Dear Mr. Editor:

What is it that will go up a chimney down or down a chimney down, but won't go up a chimney up or down a chimney up?

Confusing - but there's an answer - an umbrella. Likewise the Itinerant Anti-Organ, it has just moved again by the way, tries to confuse, befog and befuddle its readers - but there's an answer - it lost the Eastman advertising. The itinerant editor asks me (in his June 5th. issue) if I read the little note in last week's paper. Yes, I did. His "little note" was a scurrilous and unwarranted attack in the form of an open letter to Mr. Conradi, of Bethlehem, a dealer in Eastman goods, who believes in the Eastman way of doing business and has said so in print. May 29th, from the coal regions, the Anti-()rgan said: "It needed no statement from you (Mr. Conradi) that you were not influenced by the so-called trust to write that letter. It is only too plain that they did not know that you were writing it. They are good bluffers up in Rochester, but they do not usually care to go into print with such silly statements as you have made in your letter."

The very next week, June 5th. having a new publication point. a change of air and ideas, the Itinerant Anti-Organ says that

Stereoscope (that's me) is much the same kind of man as Conradi, is paid by the E. K. Co. and that he goes into print with "statements he cannot prove."

In short - May 29th. (influence of Scranton air) he says: E. K. Co. does not make silly statements. June 5th. (under influence of Lake Erie breezes) he says: E. K. Co. does make silly statements. And there you are. Mostly he has worried because, as he claims, you have raised prices. Now he worries because, as he claims, you have lowered prices. He appoints himself as attorney for the opposition, and, putting me on an imaginary witness stand, wants to know whether Commercial Aristo and Aristo Platino are not the same except in name.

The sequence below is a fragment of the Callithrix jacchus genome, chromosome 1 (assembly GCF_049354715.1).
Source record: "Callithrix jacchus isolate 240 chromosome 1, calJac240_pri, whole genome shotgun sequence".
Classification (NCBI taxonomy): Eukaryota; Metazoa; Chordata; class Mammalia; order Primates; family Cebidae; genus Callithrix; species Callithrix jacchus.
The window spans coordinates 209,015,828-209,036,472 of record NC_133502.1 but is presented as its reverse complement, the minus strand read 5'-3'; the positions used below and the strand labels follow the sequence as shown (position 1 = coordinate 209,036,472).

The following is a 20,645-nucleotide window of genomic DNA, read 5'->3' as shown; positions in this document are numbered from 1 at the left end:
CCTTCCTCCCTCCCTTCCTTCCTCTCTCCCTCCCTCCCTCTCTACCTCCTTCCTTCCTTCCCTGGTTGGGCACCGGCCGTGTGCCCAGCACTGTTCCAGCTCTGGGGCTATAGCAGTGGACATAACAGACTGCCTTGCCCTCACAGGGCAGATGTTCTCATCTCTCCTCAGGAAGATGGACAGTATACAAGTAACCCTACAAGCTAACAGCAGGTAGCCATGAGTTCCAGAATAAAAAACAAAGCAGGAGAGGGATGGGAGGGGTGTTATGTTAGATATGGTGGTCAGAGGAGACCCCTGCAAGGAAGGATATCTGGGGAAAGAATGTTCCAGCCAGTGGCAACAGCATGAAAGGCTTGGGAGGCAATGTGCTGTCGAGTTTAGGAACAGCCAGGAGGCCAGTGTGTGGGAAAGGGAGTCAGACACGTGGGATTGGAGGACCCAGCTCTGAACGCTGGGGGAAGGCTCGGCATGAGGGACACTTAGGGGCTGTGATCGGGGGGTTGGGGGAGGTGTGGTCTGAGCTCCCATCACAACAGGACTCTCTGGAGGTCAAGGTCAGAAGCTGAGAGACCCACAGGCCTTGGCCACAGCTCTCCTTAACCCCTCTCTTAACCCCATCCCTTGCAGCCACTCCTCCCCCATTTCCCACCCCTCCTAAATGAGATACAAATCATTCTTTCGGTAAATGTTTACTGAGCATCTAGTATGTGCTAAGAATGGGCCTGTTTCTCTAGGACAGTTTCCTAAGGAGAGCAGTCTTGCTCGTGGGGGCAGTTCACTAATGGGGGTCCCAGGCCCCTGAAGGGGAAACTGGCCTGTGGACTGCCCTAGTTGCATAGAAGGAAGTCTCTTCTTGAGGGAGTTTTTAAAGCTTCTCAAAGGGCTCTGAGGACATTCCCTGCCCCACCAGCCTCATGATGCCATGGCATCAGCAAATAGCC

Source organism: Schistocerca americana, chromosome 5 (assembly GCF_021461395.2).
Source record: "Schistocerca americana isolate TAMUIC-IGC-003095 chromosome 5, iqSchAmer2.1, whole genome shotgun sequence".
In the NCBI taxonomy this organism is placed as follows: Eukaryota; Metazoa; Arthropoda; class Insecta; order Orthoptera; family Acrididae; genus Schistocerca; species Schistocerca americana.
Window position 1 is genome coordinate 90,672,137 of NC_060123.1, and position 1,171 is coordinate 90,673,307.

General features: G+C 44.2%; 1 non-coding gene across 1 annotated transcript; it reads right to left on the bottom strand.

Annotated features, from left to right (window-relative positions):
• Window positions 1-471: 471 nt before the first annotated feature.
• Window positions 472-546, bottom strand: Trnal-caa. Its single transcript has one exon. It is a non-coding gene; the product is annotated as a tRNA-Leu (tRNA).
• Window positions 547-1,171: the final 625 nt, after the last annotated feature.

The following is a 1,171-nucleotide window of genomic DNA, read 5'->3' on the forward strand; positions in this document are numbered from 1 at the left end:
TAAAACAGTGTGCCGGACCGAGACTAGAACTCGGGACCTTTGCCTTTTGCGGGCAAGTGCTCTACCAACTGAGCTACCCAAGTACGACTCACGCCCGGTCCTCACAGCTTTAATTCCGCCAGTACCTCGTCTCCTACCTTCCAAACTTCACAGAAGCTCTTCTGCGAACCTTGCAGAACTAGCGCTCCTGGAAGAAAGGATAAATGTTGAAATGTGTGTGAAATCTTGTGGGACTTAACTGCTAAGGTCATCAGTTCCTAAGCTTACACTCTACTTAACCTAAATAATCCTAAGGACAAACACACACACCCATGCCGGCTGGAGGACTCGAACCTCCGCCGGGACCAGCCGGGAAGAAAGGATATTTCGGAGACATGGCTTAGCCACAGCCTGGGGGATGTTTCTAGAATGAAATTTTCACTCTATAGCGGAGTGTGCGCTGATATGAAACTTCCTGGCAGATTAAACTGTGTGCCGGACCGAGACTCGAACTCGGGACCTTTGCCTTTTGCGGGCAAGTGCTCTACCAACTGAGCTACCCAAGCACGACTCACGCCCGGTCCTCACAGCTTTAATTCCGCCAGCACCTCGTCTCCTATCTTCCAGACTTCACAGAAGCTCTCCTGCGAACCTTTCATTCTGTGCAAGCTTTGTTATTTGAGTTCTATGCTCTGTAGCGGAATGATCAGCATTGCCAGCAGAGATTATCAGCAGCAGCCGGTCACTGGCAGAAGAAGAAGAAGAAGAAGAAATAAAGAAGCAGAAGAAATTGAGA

Not being so close to the seat of information as he thinks I am, I can truthfully answer, "I don't know." But this I do know. In manufacturing photographic papers, the minutest difference in weight or surface in different rolls of raw stock makes a noticeable though slight difference in the coated product. I do know that where there are two grades of a photographic product almost alike that it helps for the quality of the highest grade, highest priced product because it gives an opportunity for selection, and I do know that reliable as Aristo Platino has always been that it has been even more uniformly perfect since the advent of Commercial Aristo. If the editor of the Itinerant Anti-Organ had ever been a professional photographer, he could see for himself whether or not there is a difference - he would not be obliged to ask me.

From An Angelo Sepia Platinum Print By Frank E. Dean Grand Junction, Colo.

From An Angelo Sepia Platinum Print By Frank E. Dean Grand Junction, Colo.

Two years ago, in an argument with this same editor, I quoted a vigorous Anti-Truster who stated in print that the only thing necessary to break up the trust is to manufacture "even a better grade of material than now furnished." My comment was:

"That's the most sensible thing that has been said on the trust question in a long time. There isn't anything else of importance. It's the goods that count. Patents are of no great avail, trade restrictions count for less. It's a question of the goods.

"When some other concern makes better goods than does the present so-called trust', conditions will change, but there will still be a trust. Only the other concern will be the "trust."

"After all, there are just two things that matter to you and to me - Quality and Price. The rest is - talk." Stereoscope.

P. S. I recommend still another change of air. S.

Be sure and have a copy of Canadian Card Co.'s catalogue handy-it will help in working out some of your new convention ideas.